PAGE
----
John Simister: Those dimwits who own 4x4s

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Indy Lifestyle Online

First, let's get our definitions right . The term 4x4 means four-wheel-drive, and SUV means sports utility vehicle. A Fiat Panda 4x4 or an Audi A4 quattro both have transmissions that send power to four driven wheels, but they're not the sort of full-size SUVs that people so often object to.

As long as we're clear about that, we can go ahead and discuss the damage the most polluting cars do to the environment and how they should be dealt with. They're not all SUVs. Even an "economical" diesel Range Rover emits 299g of carbon dioxide per km, while a supercharged petrol one pours out 376g/km. If you think these are scandalous, how about a Ferrari 575 Superamerica at 499g/km or a Lamborghini Murcielago at 500g/km?

However, while the most consumptive cars of all are the ultra-fast and fairly rare supercars, most of the vehicles that would attract new, higher taxes are the heavy, gas-guzzling and far more common 4x4s that also happen to be the targets of opprobrium from those who find the things an affront to sensibilities of green-ness, efficiency and social conscience.

Good thing too, I say. As someone who likes cars and intelligent engineering solutions, I fail completely to see the point of a hefty 4x4 unless you need to tow a heavy trailer over tricky terrain. I hate the dimwitted notion that they are somehow safer than normal cars. Safer for whom? Certainly not the occupants of a car they might hit. I hate the way the high headlights dazzle drivers in lower cars. And I hate the way the 4x4s' excess width makes passing impossible in lanes which once flowed freely.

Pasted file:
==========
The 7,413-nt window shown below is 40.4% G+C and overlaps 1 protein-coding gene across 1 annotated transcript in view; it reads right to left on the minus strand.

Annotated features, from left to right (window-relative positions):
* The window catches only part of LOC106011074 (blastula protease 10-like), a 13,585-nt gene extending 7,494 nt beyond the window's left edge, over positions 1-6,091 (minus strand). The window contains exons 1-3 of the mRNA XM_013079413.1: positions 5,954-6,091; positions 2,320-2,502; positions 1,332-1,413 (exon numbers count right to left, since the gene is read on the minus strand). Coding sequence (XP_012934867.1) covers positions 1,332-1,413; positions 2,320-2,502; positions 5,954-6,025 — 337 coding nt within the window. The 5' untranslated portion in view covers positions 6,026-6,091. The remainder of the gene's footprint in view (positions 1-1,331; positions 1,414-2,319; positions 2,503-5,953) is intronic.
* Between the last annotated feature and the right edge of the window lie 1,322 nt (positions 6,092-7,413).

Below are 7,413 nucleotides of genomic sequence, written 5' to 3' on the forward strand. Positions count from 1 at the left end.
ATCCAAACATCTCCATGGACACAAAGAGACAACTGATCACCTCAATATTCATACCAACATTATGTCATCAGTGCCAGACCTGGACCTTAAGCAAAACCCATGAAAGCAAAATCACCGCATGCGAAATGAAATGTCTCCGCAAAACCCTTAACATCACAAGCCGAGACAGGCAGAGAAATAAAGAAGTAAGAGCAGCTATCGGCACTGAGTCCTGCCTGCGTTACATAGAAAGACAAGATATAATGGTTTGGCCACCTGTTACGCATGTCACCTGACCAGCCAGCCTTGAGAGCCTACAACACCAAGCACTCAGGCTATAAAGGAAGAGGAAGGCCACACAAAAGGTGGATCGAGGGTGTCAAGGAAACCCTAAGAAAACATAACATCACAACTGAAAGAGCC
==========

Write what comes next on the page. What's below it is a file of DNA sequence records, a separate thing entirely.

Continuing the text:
And there's that whole arrogant, selfish mindset that must accompany every unnecessary purchase of a fat 4x4. I'll park where I like, they seem to say, I'll block the road and you'll just have to wait. They are large, over-engineered and full of unnecessary lumps of transmission. This makes them thirsty, and their weight accelerates the disintegration of the roads that the tax-disc was originally meant to pay for. And they are both tall and bluff, so they have to shift a lot of air as they move which makes them thirstier still.

But if they are so thirsty, are their drivers not paying extra tax already with each guzzled gallon? Yes, but the deterrence factor appears to be minimal. You could argue, then, that a small rise in road tax will be similarly ineffectual, and you would probably be right. Good try, though.

motoring@independent.co.uk

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